Racking up amazing growth is easy when one is small – and eCommerce is about 10 percent of commerce compared to physical retail’s 90 percent, or so we are told.

But, as PepsiCo’s CEO noted, the great digital shift underway is no longer a matter for debate, and brands like hers have no choice but to watch and be ready to respond – even if the correct response is a work in progress, because at this point, it’s not clear which of these emerging channels will stand the test of time.

What is known, however, said Nooyi, is that grocery is overbuild, and “all of these alternate channels are now beginning to challenge all the square footage in the marketplace.”

Which of those challengers and alternative channels to get involved in – and how to navigate them? There lies another challenge for CPG players, Deloitte noted in its survey, as firms of all kinds are now debating whether they want to use digital channels to sell directly to their customers – or start forming their next generation of partnerships with the various emerging channel players. Amazon is something like the older disintermediation that CPGs are already dealing with, along with a new element in the mix: That partnership deal requires giving up control over many components of the relationship, as well as many of the benefits of data collection, such as cross-selling and upselling.

And the stumbles of CPG brands during recent months give credence to the idea that the transition has proved to be a bit of a challenge.

Kellogg’s spent much of the backend of 2017 retooling its digital efforts by pulling all but its most popular SKUs from store shelves and making a massive investment indirect to consumer and online marketing in an effort to push more of their sales toward digital channels.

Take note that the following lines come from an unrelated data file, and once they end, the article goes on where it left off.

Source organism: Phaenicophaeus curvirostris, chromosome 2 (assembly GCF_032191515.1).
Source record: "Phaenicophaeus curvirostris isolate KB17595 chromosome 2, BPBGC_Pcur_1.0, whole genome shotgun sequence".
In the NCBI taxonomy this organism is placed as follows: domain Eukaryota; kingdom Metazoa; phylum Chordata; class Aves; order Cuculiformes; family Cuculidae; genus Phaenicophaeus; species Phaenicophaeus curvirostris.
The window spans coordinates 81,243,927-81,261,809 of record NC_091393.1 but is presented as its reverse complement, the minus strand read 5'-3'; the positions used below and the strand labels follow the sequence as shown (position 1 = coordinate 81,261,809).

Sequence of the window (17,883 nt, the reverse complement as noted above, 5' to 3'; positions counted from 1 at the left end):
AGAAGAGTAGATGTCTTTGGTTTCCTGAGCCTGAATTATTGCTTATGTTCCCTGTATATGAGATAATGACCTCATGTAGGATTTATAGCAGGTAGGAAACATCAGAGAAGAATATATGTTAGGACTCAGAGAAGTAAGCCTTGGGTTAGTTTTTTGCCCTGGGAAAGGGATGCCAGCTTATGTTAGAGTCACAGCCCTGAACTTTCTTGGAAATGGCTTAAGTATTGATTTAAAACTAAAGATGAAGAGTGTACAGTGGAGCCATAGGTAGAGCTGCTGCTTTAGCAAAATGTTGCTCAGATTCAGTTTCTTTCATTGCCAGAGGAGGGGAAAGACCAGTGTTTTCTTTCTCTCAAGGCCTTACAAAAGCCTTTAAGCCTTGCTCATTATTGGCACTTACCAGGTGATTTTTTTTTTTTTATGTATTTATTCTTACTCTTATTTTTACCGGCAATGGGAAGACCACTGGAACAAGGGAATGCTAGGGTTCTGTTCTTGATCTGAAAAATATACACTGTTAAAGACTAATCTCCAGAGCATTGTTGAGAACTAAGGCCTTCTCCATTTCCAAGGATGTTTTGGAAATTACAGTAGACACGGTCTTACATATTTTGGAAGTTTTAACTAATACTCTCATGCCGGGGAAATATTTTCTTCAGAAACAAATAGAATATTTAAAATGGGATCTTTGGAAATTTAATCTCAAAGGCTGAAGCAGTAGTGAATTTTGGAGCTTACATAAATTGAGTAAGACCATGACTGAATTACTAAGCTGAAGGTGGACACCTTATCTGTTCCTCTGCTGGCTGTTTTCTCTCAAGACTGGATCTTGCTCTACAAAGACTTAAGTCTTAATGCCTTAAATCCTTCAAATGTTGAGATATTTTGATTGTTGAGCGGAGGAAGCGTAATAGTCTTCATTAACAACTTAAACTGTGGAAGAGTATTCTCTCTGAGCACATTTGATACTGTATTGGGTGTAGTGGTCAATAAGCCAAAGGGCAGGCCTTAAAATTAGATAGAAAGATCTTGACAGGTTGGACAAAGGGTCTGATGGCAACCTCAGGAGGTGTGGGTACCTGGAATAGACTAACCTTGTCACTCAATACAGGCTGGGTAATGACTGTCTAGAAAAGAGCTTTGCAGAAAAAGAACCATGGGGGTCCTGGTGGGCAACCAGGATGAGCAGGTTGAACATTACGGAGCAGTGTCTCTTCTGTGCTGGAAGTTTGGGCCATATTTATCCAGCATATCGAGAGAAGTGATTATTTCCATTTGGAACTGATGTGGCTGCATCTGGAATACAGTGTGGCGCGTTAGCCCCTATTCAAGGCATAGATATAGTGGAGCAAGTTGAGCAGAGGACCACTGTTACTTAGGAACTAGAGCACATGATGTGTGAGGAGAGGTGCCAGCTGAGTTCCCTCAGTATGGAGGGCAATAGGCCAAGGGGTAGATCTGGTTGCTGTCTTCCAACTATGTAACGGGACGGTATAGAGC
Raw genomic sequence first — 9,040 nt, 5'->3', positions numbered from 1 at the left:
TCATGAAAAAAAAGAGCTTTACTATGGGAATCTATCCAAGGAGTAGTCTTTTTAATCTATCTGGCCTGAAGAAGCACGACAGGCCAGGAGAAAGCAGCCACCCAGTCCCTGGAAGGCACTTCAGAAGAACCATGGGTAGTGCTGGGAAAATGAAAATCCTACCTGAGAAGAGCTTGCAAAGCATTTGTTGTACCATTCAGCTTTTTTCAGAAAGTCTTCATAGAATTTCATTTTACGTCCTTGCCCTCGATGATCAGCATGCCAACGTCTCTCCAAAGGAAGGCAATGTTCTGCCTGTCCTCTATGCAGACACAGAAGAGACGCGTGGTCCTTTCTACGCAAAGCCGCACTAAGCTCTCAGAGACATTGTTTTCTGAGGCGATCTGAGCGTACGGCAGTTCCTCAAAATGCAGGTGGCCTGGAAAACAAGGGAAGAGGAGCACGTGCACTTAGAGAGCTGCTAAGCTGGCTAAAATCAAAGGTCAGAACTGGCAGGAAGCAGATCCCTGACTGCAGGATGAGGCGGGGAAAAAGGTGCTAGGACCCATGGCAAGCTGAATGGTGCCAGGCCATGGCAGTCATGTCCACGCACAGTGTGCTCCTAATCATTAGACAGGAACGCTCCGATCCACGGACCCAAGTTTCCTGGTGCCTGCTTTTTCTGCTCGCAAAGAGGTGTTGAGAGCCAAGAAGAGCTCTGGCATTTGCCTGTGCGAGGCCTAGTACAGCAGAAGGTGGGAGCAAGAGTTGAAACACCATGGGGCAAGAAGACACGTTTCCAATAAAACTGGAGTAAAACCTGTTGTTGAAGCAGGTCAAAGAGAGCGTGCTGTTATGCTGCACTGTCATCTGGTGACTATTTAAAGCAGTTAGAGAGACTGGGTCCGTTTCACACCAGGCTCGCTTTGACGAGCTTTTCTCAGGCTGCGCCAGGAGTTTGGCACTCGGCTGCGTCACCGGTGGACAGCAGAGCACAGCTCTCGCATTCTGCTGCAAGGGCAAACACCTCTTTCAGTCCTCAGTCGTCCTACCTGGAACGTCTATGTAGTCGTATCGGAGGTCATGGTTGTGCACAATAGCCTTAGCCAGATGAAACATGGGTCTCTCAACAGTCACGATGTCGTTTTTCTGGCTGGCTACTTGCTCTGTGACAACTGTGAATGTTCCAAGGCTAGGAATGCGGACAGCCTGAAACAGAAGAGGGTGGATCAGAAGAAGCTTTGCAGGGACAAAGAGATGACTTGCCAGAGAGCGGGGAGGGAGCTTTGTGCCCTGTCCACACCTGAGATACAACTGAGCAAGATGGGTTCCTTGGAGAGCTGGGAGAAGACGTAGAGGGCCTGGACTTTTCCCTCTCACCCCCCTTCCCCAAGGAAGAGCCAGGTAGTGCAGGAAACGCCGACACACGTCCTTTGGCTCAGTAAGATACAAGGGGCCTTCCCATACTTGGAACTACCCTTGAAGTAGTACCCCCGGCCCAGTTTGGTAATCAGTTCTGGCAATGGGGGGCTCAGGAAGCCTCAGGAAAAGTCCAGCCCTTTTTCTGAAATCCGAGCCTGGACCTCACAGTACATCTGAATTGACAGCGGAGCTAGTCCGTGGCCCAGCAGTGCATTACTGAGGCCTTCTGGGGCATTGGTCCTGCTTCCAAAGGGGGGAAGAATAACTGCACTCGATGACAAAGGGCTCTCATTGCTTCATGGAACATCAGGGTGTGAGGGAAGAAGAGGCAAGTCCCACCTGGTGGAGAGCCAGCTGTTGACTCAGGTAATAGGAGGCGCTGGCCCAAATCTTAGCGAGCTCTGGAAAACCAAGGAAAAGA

Coca-Cola, Pepsi’s main rival, noted that the last few years have been a struggle as they’ve had to think deeply about how to redesign their already highly designed product for “the Amazon shopper.”

“We’ve spent a lot of time and effort through the years on developing great-looking packaging for the consumers to really grab people’s attention at retail,” said John Carroll, Coca-Cola’s general manager of eCommerce. “The question becomes, how do you take this thinking and move it to online?”

That, for CPGs everywhere, is the $30 trillion-dollar question summed up succinctly – and the answers are still emerging. In Pepsi’s case, that means watching, learning and adapting as they go.

Is it the right solution? Early days – still too early to declare any CPG brand right or wrong.

Their observations thus far – and the reactions to them – has been worth about $1 billion in annualized retail sales. And that more than rates a Sizzle of the Week for CPGs getting it right.


Cashless in Venezuela: Turns out there are indeed beneficiaries when it comes to hyperinflation. In Venezuela, where prices are surging by quadruple digit percentages annually, cash is scarce, because ATMs have limits and the central bank has slowed down the printing of tangible notes. As a result, pretty much every good or service can be had via digital payments and the mobile apps that enable them, with an eye on keeping commerce going even during macro-economic stress.